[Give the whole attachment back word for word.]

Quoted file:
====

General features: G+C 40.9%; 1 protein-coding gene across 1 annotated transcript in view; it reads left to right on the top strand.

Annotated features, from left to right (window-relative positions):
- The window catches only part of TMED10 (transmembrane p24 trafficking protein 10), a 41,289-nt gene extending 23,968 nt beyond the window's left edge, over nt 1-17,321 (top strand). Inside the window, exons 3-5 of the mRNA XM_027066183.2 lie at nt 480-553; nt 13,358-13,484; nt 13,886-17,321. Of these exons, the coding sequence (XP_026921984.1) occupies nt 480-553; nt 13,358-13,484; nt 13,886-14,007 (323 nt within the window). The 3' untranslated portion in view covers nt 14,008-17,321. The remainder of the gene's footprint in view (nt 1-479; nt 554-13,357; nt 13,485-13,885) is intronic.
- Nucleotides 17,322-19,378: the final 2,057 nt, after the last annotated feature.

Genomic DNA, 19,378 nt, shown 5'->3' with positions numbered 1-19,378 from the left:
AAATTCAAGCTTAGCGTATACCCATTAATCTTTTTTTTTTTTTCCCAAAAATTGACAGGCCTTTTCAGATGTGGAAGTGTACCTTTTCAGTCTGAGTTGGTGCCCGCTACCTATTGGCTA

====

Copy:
General features: G+C 40.9%; 1 protein-coding gene across 1 annotated transcript in view; it reads left to right on the top strand.

Annotated features, from left to right (window-relative positions):
- The window catches only part of TMED10 (transmembrane p24 trafficking protein 10), a 41,289-nt gene extending 23,968 nt beyond the window's left edge, over nt 1-17,321 (top strand). Inside the window, exons 3-5 of the mRNA XM_027066183.2 lie at nt 480-553; nt 13,358-13,484; nt 13,886-17,321. Of these exons, the coding sequence (XP_026921984.1) occupies nt 480-553; nt 13,358-13,484; nt 13,886-14,007 (323 nt within the window). The 3' untranslated portion in view covers nt 14,008-17,321. The remainder of the gene's footprint in view (nt 1-479; nt 554-13,357; nt 13,485-13,885) is intronic.
- Nucleotides 17,322-19,378: the final 2,057 nt, after the last annotated feature.

Genomic DNA, 19,378 nt, shown 5'->3' with positions numbered 1-19,378 from the left:
AAATTCAAGCTTAGCGTATACCCATTAATCTTTTTTTTTTTTTCCCAAAAATTGACAGGCCTTTTCAGATGTGGAAGTGTACCTTTTCAGTCTGAGTTGGTGCCCGCTACCTATTGGCTA